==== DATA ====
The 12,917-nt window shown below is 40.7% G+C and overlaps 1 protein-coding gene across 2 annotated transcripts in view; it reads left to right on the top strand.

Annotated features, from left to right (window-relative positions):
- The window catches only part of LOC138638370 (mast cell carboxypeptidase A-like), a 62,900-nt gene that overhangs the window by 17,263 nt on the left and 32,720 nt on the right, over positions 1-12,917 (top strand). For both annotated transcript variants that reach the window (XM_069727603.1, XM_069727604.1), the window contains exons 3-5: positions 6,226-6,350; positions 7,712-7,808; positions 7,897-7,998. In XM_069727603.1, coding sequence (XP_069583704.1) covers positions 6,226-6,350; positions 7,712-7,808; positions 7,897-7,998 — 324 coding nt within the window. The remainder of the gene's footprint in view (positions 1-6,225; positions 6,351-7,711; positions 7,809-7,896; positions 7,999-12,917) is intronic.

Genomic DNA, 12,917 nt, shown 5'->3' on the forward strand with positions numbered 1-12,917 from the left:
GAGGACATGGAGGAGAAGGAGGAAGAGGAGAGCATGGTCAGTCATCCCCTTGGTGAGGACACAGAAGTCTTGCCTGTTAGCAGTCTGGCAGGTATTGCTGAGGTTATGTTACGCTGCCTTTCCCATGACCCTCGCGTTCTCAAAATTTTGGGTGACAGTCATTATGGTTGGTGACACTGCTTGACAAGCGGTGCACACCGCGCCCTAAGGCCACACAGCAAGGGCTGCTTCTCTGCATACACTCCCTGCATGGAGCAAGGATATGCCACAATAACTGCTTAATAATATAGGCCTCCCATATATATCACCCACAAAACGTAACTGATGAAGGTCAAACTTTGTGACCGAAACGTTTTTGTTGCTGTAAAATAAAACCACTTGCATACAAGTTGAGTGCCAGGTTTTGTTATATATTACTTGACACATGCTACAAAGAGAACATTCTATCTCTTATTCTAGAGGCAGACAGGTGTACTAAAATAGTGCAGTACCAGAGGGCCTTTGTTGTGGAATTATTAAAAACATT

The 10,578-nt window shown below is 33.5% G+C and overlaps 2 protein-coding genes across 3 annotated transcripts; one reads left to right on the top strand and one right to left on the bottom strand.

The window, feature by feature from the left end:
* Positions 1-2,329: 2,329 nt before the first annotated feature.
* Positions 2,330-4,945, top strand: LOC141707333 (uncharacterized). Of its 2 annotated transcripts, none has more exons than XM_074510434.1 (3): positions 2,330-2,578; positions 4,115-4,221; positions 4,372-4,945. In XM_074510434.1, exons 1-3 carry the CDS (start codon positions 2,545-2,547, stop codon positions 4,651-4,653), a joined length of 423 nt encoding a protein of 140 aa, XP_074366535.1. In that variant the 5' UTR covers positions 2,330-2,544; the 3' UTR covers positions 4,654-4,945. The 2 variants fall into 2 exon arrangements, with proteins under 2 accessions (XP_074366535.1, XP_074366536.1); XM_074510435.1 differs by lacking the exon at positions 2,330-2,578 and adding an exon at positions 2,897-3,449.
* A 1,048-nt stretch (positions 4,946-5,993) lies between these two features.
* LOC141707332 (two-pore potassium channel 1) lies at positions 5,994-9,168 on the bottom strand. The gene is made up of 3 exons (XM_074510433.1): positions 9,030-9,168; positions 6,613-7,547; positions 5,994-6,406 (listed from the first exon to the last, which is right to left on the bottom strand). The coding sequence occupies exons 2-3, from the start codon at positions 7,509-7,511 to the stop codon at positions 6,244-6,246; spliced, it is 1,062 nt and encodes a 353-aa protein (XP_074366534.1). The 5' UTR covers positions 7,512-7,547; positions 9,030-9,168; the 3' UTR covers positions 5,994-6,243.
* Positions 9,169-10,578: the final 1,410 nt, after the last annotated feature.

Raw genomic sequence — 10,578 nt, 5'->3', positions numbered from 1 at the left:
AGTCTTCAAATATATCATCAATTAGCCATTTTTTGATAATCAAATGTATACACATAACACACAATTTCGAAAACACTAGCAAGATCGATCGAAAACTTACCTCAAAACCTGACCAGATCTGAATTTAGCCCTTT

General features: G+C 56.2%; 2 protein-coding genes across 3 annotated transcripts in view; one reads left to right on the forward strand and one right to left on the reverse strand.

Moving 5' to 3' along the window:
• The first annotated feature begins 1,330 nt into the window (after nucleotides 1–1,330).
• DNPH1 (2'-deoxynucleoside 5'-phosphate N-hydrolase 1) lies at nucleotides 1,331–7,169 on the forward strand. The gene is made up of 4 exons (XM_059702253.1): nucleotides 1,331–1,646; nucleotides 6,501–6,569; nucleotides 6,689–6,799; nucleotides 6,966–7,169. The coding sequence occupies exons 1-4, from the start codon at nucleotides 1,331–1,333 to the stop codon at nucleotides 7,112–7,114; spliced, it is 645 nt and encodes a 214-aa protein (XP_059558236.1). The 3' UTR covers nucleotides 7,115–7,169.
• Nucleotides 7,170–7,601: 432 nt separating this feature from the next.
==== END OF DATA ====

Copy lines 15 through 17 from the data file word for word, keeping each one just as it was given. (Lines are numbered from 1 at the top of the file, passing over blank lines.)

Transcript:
General features: G+C 56.2%; 2 protein-coding genes across 3 annotated transcripts in view; one reads left to right on the forward strand and one right to left on the reverse strand.

Moving 5' to 3' along the window:
• The first annotated feature begins 1,330 nt into the window (after nucleotides 1–1,330).